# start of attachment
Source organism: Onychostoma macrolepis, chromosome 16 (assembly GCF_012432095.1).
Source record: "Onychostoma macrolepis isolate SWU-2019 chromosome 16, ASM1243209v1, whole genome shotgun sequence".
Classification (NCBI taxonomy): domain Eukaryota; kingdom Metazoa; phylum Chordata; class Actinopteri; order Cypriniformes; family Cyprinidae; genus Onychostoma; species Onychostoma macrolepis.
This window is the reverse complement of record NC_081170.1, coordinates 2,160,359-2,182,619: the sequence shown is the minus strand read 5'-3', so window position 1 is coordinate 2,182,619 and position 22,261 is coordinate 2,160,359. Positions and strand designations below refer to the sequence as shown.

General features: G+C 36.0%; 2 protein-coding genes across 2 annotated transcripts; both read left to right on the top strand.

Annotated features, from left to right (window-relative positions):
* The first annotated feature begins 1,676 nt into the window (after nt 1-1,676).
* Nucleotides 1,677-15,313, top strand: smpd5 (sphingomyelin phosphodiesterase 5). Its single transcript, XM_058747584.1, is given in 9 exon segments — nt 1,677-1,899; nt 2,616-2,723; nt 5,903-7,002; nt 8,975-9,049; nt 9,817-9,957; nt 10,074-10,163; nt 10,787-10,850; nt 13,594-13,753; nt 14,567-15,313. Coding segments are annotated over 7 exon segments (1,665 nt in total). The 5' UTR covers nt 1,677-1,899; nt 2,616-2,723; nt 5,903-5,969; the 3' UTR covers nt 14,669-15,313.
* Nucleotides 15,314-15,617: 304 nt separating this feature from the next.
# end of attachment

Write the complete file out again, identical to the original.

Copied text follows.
Source organism: Onychostoma macrolepis, chromosome 16 (assembly GCF_012432095.1).
Source record: "Onychostoma macrolepis isolate SWU-2019 chromosome 16, ASM1243209v1, whole genome shotgun sequence".
Classification (NCBI taxonomy): domain Eukaryota; kingdom Metazoa; phylum Chordata; class Actinopteri; order Cypriniformes; family Cyprinidae; genus Onychostoma; species Onychostoma macrolepis.
This window is the reverse complement of record NC_081170.1, coordinates 2,160,359-2,182,619: the sequence shown is the minus strand read 5'-3', so window position 1 is coordinate 2,182,619 and position 22,261 is coordinate 2,160,359. Positions and strand designations below refer to the sequence as shown.

General features: G+C 36.0%; 2 protein-coding genes across 2 annotated transcripts; both read left to right on the top strand.

Annotated features, from left to right (window-relative positions):
* The first annotated feature begins 1,676 nt into the window (after nt 1-1,676).
* Nucleotides 1,677-15,313, top strand: smpd5 (sphingomyelin phosphodiesterase 5). Its single transcript, XM_058747584.1, is given in 9 exon segments — nt 1,677-1,899; nt 2,616-2,723; nt 5,903-7,002; nt 8,975-9,049; nt 9,817-9,957; nt 10,074-10,163; nt 10,787-10,850; nt 13,594-13,753; nt 14,567-15,313. Coding segments are annotated over 7 exon segments (1,665 nt in total). The 5' UTR covers nt 1,677-1,899; nt 2,616-2,723; nt 5,903-5,969; the 3' UTR covers nt 14,669-15,313.
* Nucleotides 15,314-15,617: 304 nt separating this feature from the next.